Is frying food possible in space?

Device for filming potatoes fried in oil in zero gravity. Photo credit: ESA.

The food we eat determines how we feel and nothing beats a good roast, in moderation of course.

As we prepare for missions to the moon and on to Mars, astronauts will be pleased to hear from researchers that one staple food isn’t unattainable even in space: french fries.

ESA supports research on frying and cooking methods in zero gravity to fill knowledge gaps on Earth and in space.

Although frying potatoes is done all over the world, it involves complex physical and chemical processes, and things get even more complicated in space.

Not sure if gravity frying would work.

Without the buoyancy that pulls upward, bubbles could cling to a potato’s surface, coating the potato with a layer of vapor that the researchers hypothesized might be undercooked and undesirable.

“Ask any chef and they will confirm that the physics and chemistry behind food is a complex and fascinating subject that spills over into other scientific disciplines,” says Professor Thodoris Karapantsios of Aristotle University of Thessaloniki and a member of the research team behind the studies.

The Paper was published in the journal Food Research International.

parabola arch

To study how microgravity affects cooking techniques such as frying, a novel experimental carousel device was developed that is safe while functioning in zero gravity.

The experiments were conducted on two ESA parabolic flight campaigns, during which an aircraft flies in repeated arcs to recreate brief moments of weightlessness.

The experiment filmed the frying process with a high-resolution, high-speed camera to capture the bubble dynamics such as growth rate, size, and distribution, as well as the escape velocity from the potato, the speed of the bubbles, and the direction of movement in the oil. The experiment measured the temperature of the cooking oil and the temperatures inside the potato.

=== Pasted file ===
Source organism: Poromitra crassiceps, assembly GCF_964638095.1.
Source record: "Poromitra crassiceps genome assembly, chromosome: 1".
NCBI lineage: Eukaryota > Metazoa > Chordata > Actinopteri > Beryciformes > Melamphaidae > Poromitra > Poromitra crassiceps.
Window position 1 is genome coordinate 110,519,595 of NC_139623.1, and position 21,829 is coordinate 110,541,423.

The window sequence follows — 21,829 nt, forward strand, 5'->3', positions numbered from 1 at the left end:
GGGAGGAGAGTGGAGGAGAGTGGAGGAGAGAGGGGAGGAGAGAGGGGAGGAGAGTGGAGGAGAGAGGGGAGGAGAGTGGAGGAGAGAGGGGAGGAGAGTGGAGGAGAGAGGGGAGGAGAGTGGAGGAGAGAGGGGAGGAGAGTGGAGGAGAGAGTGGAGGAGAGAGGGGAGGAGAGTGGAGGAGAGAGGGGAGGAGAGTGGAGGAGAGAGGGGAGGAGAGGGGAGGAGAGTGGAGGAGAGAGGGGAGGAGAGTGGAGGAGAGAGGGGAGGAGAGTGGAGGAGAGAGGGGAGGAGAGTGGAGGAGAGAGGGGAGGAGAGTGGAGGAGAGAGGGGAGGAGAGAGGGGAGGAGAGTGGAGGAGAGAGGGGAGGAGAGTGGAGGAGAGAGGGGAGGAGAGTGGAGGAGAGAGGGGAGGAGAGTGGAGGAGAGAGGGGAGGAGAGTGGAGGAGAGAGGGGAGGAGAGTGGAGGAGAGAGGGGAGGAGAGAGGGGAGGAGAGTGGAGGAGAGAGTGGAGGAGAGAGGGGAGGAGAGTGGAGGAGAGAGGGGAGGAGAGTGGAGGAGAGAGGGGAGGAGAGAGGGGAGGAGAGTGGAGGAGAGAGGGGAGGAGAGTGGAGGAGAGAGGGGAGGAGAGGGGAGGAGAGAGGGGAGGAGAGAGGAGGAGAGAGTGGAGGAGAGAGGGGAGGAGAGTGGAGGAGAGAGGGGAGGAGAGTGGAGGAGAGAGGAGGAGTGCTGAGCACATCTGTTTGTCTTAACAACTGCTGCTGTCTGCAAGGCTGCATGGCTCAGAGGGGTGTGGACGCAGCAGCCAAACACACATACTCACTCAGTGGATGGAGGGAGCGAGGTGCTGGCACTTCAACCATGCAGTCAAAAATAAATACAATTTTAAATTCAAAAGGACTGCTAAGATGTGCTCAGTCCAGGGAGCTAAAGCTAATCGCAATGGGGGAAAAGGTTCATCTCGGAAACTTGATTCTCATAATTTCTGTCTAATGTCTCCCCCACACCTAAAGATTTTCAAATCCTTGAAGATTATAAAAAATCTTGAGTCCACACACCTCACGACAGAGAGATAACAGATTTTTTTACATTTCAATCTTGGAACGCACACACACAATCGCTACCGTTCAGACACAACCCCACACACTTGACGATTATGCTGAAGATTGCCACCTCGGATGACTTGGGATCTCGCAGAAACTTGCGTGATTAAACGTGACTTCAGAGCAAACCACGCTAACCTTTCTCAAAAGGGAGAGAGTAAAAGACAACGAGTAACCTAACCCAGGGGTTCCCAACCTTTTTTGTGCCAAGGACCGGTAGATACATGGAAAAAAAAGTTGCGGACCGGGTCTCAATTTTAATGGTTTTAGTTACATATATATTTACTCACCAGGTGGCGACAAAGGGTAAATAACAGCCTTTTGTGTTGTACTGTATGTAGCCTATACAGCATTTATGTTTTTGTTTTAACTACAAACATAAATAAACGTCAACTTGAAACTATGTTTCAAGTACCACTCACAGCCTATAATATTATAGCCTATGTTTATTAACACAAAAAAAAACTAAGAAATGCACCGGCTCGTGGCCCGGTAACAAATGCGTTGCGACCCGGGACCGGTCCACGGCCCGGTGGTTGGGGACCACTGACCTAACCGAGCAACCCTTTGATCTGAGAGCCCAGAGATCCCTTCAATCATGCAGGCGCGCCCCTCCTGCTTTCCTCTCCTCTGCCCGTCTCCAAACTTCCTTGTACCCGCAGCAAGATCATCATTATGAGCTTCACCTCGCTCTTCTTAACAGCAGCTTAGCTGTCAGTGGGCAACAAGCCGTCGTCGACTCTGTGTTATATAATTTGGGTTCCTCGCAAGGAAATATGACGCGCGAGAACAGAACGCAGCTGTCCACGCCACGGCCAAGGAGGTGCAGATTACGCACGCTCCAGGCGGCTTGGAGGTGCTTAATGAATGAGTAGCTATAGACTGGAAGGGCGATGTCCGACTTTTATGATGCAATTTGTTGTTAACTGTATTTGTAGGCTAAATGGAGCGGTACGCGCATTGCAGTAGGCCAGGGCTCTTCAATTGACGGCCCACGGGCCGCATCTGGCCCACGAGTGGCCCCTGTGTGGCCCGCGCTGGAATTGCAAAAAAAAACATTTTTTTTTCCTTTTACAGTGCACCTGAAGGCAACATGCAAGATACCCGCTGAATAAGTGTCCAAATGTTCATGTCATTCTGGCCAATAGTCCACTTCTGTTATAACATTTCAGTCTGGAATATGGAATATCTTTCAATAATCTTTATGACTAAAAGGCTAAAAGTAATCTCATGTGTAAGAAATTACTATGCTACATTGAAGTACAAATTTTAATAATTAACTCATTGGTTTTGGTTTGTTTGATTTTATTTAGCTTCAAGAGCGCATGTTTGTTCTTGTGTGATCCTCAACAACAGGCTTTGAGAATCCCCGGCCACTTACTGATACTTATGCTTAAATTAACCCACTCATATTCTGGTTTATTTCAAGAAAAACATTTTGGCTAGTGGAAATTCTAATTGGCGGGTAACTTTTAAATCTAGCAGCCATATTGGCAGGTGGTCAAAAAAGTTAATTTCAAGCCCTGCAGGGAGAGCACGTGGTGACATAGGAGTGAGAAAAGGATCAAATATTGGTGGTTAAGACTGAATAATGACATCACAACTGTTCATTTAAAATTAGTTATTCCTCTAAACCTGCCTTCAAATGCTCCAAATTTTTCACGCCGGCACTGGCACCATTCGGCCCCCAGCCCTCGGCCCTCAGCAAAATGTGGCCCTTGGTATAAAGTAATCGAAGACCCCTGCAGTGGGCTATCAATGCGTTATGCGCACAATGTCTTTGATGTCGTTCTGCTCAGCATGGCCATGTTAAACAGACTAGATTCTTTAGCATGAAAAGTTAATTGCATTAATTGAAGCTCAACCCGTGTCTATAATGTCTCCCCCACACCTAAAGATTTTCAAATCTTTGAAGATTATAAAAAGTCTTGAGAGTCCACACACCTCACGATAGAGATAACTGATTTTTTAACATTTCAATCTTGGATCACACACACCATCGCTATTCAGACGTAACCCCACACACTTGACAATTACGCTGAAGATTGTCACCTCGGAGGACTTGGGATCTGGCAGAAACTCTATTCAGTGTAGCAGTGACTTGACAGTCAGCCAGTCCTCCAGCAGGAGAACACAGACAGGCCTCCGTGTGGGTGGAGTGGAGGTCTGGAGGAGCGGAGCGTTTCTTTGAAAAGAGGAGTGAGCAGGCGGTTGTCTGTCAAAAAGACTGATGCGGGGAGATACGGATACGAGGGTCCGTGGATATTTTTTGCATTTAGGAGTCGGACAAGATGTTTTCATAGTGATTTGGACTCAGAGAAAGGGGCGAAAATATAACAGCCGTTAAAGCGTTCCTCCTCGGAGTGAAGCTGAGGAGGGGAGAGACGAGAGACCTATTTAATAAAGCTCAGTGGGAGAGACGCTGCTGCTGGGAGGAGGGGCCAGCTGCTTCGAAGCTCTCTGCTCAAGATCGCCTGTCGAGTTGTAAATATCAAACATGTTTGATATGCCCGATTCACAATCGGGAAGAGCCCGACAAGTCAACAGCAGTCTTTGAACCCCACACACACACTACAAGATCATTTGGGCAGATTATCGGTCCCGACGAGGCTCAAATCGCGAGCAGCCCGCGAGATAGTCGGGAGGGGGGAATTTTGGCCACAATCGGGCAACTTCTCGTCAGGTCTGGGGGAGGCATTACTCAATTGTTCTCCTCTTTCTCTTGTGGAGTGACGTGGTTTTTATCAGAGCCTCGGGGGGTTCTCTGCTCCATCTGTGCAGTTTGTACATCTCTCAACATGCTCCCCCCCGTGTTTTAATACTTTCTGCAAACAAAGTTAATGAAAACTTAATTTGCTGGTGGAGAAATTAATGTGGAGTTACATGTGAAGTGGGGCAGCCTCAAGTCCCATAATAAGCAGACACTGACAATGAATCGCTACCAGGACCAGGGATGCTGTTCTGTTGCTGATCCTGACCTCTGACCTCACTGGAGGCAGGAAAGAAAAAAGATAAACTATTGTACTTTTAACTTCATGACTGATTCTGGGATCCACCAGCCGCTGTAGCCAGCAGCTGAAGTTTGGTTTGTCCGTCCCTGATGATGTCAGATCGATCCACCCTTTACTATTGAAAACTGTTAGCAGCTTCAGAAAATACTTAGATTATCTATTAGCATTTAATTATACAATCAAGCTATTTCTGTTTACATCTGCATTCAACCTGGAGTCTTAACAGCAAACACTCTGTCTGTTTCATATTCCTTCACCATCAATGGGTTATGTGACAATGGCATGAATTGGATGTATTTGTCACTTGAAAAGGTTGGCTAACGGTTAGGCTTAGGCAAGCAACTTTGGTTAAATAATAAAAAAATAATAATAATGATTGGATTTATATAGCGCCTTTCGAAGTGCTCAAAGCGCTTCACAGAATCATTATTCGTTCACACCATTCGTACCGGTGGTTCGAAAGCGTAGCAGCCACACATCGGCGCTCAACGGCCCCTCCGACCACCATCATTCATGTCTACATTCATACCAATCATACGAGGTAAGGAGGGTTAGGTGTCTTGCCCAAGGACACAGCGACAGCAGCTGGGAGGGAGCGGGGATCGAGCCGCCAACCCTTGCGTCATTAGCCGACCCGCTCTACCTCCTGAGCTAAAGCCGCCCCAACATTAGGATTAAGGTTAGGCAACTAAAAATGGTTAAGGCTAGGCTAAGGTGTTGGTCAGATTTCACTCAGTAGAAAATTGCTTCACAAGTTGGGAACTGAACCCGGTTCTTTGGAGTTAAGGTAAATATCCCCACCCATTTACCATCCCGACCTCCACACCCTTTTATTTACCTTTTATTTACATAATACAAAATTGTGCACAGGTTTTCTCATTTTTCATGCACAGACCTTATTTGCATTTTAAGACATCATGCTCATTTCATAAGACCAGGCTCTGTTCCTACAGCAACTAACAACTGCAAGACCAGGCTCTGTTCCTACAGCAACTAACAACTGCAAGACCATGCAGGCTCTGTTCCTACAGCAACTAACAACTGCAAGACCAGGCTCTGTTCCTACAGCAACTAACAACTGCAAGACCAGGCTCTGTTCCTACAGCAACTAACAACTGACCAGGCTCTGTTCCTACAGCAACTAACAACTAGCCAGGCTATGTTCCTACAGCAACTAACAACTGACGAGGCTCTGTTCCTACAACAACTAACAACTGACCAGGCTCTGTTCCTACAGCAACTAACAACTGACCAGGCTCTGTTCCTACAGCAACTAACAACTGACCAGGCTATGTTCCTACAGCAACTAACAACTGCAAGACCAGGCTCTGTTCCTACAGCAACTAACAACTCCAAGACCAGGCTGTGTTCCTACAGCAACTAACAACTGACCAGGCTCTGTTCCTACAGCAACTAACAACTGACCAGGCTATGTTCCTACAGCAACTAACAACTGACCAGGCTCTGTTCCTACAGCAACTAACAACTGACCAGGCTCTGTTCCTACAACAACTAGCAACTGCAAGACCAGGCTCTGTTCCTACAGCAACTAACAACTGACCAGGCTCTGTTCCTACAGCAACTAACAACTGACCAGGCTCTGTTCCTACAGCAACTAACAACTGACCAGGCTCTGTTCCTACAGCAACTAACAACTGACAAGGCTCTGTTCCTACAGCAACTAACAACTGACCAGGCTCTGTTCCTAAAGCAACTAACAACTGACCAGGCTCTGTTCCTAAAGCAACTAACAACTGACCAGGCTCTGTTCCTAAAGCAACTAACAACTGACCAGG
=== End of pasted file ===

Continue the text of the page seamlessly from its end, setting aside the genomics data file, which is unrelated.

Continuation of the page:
The experimental hardware is automated and closed for security reasons. It maintains a constant pressure in the frying chamber to prevent leaks, keep the oil from sloshing around and use less energy when heating.

Fries on Mars

The researchers, from the University of Thessaloniki, Greece, found that shortly after the potato was added to the oil under low gravity conditions, steam bubbles easily broke away from the potato surface, similar to what happens on Earth.

While more research is needed to fine-tune some parameters, this suggests that astronauts may be consuming more than just rehydrated foods when exploring new worlds.

“Apart from nutrition and comfort, studying the frying process in space could also lead to advances in various areas, from traditional cooking to producing hydrogen from solar energy in microgravity,” concludes John Lioumbas of the team.

Laura Coffey

Laura Coffey is a Worldtimetodays U.S. News Reporter based in Canada. His focus is on U.S. politics and the environment. He has covered climate change extensively, as well as healthcare and crime. Laura Coffey joined Worldtimetodays in 2023 from the Daily Express and previously worked for Chemist and Druggist and the Jewish Chronicle. He is a graduate of Cambridge University. Languages: English. You can get in touch with me by emailing:

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